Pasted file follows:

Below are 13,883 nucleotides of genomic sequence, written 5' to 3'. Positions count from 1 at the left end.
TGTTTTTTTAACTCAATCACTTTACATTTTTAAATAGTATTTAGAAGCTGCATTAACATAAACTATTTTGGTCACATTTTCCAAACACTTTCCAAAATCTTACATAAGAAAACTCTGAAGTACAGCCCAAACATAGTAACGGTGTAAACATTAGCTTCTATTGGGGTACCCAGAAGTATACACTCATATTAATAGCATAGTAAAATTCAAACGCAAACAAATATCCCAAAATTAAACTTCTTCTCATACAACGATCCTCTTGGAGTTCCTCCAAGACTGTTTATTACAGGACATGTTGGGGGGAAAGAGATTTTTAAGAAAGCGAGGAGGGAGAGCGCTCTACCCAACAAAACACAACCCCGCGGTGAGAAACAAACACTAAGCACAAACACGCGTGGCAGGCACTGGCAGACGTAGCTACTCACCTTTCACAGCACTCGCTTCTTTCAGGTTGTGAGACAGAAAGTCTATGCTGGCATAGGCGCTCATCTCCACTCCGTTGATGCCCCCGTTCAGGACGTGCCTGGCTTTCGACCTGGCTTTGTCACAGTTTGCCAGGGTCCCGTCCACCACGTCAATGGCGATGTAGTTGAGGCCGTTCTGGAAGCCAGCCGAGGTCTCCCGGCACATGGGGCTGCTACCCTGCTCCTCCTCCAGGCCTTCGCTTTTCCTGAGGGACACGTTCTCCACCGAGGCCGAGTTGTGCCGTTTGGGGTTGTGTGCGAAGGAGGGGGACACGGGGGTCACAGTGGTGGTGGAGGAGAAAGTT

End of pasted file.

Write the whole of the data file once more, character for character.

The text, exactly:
Below are 13,883 nucleotides of genomic sequence, written 5' to 3'. Positions count from 1 at the left end.
TGTTTTTTTAACTCAATCACTTTACATTTTTAAATAGTATTTAGAAGCTGCATTAACATAAACTATTTTGGTCACATTTTCCAAACACTTTCCAAAATCTTACATAAGAAAACTCTGAAGTACAGCCCAAACATAGTAACGGTGTAAACATTAGCTTCTATTGGGGTACCCAGAAGTATACACTCATATTAATAGCATAGTAAAATTCAAACGCAAACAAATATCCCAAAATTAAACTTCTTCTCATACAACGATCCTCTTGGAGTTCCTCCAAGACTGTTTATTACAGGACATGTTGGGGGGAAAGAGATTTTTAAGAAAGCGAGGAGGGAGAGCGCTCTACCCAACAAAACACAACCCCGCGGTGAGAAACAAACACTAAGCACAAACACGCGTGGCAGGCACTGGCAGACGTAGCTACTCACCTTTCACAGCACTCGCTTCTTTCAGGTTGTGAGACAGAAAGTCTATGCTGGCATAGGCGCTCATCTCCACTCCGTTGATGCCCCCGTTCAGGACGTGCCTGGCTTTCGACCTGGCTTTGTCACAGTTTGCCAGGGTCCCGTCCACCACGTCAATGGCGATGTAGTTGAGGCCGTTCTGGAAGCCAGCCGAGGTCTCCCGGCACATGGGGCTGCTACCCTGCTCCTCCTCCAGGCCTTCGCTTTTCCTGAGGGACACGTTCTCCACCGAGGCCGAGTTGTGCCGTTTGGGGTTGTGTGCGAAGGAGGGGGACACGGGGGTCACAGTGGTGGTGGAGGAGAAAGTT